Anybody out there in the mood for a lazy, relaxed Wandering this evening? This time of year can be such a stressful time for you schooling folk, and sometimes nothing can help more than sitting back with a hot beverage and a nice, easy album. This week I have one that has been strangely flying just below the conscious line in my brain, coming from a little Montreal folk band led by Antoine Martel (which is also the name of their band at the moment, but soon they will be operating under the moniker of The Arborists). I was introduced to the band at some point last year, when my local favourites The This Many Boyfriends Club were playing a benefit show at Casa Del Popollo. Antoine Martel was the first band to play that night. I spoke to Antoine briefly after his set, and he informed me that they would be releasing an album, so I kept an eye on the band until the album came out, but I downloaded the thing without ever listening to it. That was until last week, when I realized that thing had been sitting in my library for far too long. It should be noted that Antoine seemed like a really genuinely friendly guy, so it’s not entirely surprising that he went and made a genuinely friendly album. The song/video “4 of 5” really aptly sums up this band for me, so let’s give that a listen.
When I saw these guys live last year I couldn’t help but be immediately impressed. When I head out to a tiny venue to see a handful of university bands play half-hour sets, I usually expect some great music, some amazing energy, and some lo-fi goodness, but Antoine Martel took to the stage with patience and an incredible amount of depth. Their mix was absolutely stunning for a large band with such a diverse range of acoustic instruments, and these guys were clearly keyed in to each other. I was treated to a completely unexpected and pleasantly peaceful start to my evening. Antoine stood front and centre with intricate guitar lines and a soothing and powerful voice. Behind him was an array of drums, backup vocalists, various string players, and a stand-out flute player. As a flute player myself, I was completely captured by her tone and creativity. From her first notes on that flute I was an Antoine Martel fan.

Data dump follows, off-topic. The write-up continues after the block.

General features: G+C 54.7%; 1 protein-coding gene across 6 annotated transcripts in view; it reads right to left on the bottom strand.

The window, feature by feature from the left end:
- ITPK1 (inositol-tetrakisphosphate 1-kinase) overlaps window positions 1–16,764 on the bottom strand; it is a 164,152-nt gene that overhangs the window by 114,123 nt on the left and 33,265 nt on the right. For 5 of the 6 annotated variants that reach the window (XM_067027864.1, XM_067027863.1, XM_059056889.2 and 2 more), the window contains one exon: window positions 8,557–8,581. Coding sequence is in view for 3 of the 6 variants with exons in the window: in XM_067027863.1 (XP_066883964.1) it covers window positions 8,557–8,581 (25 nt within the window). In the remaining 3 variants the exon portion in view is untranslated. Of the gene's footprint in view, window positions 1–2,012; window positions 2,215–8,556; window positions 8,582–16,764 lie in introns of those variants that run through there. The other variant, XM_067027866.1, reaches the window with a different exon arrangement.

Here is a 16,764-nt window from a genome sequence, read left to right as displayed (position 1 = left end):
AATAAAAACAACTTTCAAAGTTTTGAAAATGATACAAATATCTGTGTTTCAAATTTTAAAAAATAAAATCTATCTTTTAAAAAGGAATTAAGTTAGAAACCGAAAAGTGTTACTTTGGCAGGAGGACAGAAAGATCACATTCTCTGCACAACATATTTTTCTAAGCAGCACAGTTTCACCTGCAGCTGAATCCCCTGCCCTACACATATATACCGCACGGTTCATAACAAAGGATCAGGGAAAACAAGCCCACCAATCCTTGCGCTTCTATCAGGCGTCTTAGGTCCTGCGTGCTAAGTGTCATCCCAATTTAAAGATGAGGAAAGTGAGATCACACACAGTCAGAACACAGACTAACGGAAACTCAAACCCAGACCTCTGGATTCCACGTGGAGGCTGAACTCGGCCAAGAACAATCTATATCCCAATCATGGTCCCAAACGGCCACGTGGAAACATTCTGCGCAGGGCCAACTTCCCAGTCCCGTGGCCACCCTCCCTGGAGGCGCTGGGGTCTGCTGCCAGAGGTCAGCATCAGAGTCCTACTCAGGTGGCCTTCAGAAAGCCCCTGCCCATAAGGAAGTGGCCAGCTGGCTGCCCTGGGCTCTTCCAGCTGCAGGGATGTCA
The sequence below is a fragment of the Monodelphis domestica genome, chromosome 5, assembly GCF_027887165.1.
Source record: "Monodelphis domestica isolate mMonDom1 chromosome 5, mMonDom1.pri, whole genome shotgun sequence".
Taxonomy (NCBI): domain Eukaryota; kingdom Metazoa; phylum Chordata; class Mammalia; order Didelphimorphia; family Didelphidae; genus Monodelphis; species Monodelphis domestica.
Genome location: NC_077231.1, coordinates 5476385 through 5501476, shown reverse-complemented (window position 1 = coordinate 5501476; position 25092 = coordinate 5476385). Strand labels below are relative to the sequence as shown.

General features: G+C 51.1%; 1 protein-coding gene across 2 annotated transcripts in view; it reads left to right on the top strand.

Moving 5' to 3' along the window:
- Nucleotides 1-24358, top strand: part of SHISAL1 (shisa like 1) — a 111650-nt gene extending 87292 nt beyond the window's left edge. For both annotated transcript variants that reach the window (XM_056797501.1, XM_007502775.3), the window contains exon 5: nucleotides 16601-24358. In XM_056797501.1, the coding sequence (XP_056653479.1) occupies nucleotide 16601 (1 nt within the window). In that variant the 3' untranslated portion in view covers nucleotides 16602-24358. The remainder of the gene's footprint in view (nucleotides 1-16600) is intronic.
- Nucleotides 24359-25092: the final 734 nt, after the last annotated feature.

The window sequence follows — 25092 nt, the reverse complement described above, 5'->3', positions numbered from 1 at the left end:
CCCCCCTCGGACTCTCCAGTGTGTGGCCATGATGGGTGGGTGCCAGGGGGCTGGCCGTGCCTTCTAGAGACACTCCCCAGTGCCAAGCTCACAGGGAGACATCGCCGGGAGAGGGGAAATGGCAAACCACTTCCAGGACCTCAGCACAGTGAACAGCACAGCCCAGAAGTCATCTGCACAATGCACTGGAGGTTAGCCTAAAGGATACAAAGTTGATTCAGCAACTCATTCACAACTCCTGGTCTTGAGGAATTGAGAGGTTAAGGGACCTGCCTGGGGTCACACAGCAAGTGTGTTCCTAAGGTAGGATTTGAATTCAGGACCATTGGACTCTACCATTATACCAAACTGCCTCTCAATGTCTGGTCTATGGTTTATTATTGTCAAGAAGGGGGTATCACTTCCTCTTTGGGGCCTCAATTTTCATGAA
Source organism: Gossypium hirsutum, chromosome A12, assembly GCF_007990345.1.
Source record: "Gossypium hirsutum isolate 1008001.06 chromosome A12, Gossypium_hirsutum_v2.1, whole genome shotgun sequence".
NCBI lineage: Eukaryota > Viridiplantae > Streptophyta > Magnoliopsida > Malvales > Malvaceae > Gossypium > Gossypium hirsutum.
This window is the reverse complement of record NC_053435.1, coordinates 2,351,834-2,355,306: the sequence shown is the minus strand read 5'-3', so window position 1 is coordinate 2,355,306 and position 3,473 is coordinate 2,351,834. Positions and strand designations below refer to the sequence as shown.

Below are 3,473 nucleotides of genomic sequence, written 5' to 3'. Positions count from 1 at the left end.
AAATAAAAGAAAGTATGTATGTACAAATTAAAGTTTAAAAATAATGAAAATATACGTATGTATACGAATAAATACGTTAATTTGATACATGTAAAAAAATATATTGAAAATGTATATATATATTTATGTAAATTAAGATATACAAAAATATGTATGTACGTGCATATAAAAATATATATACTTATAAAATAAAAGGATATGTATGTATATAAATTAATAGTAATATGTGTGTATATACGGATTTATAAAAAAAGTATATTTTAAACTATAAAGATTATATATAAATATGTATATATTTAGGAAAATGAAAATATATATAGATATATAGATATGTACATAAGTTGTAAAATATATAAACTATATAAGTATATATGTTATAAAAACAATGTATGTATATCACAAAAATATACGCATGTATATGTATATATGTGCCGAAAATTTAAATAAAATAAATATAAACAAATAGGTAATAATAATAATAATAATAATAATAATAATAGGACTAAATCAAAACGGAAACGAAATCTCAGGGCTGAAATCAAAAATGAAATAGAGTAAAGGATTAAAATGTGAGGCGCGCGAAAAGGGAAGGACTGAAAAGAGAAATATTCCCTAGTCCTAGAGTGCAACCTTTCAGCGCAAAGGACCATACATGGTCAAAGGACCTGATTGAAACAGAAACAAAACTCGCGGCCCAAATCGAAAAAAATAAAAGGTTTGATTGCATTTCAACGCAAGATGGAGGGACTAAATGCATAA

The fact that I enjoyed the show so much makes it puzzling that it took me so long to get around to listening to Coughdrops in Autumn, the band’s debut record. The focus of the album is quite clearly Martel’s guitar and voice, and justifiably so, with a full range of supporting instruments that show up at precise moments. The effect of this diverse range of sparsely used instruments is that the album gives the listener a constant taste of changing musical texture. On the other hand, Dave wants more flute. Much more flute. I mean come on, that solo at the end of “4 of 5” is just gorgeous. But let’s give credit to more than just a tiny woodwind instrument, every musician that plays on this album shows some pretty tremendous talent without being even remotely showy. Coughdrops in Autumn is true to its name. As things get colder these soothing songs feel like a warm blanket and a lozenge (I wanted to say hot chocolate, but the name of the album is not Hot Beverages in Autumn, overall it’s the same sentiment I think).
Check out this record, and keep an eye on Antoine Martel/The Arborists. I have been lead to believe that there’s some new tunes in the works. You can find their music on their bandcamp page, where you can PAY WHATEVER YOU WANT to get Coughdrops in Autumn. If you are living in Montreal these days, check out one of their shows for a peaceful and beautiful show.